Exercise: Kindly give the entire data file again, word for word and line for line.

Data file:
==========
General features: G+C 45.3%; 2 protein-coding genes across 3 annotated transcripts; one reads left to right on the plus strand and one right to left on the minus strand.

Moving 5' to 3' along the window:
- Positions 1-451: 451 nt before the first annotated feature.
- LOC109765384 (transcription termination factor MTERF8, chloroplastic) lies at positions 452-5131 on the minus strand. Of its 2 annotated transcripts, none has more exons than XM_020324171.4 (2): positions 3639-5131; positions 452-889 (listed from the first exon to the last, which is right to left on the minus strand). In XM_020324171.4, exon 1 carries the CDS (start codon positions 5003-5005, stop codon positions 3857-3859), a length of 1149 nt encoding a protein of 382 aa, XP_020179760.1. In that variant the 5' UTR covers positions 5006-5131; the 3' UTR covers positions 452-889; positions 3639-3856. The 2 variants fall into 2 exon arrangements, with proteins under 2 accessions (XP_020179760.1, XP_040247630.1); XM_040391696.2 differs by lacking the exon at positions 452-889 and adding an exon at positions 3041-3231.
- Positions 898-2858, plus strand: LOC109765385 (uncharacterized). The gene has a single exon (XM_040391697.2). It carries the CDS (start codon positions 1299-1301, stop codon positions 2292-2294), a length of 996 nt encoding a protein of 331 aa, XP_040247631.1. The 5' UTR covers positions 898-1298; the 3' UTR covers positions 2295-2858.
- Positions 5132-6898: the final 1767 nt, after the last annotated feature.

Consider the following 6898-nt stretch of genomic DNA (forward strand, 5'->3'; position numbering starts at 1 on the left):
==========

General features: G+C 45.3%; 2 protein-coding genes across 3 annotated transcripts; one reads left to right on the plus strand and one right to left on the minus strand.

Moving 5' to 3' along the window:
- Positions 1-451: 451 nt before the first annotated feature.
- LOC109765384 (transcription termination factor MTERF8, chloroplastic) lies at positions 452-5131 on the minus strand. Of its 2 annotated transcripts, none has more exons than XM_020324171.4 (2): positions 3639-5131; positions 452-889 (listed from the first exon to the last, which is right to left on the minus strand). In XM_020324171.4, exon 1 carries the CDS (start codon positions 5003-5005, stop codon positions 3857-3859), a length of 1149 nt encoding a protein of 382 aa, XP_020179760.1. In that variant the 5' UTR covers positions 5006-5131; the 3' UTR covers positions 452-889; positions 3639-3856. The 2 variants fall into 2 exon arrangements, with proteins under 2 accessions (XP_020179760.1, XP_040247630.1); XM_040391696.2 differs by lacking the exon at positions 452-889 and adding an exon at positions 3041-3231.
- Positions 898-2858, plus strand: LOC109765385 (uncharacterized). The gene has a single exon (XM_040391697.2). It carries the CDS (start codon positions 1299-1301, stop codon positions 2292-2294), a length of 996 nt encoding a protein of 331 aa, XP_040247631.1. The 5' UTR covers positions 898-1298; the 3' UTR covers positions 2295-2858.
- Positions 5132-6898: the final 1767 nt, after the last annotated feature.

Consider the following 6898-nt stretch of genomic DNA (forward strand, 5'->3'; position numbering starts at 1 on the left):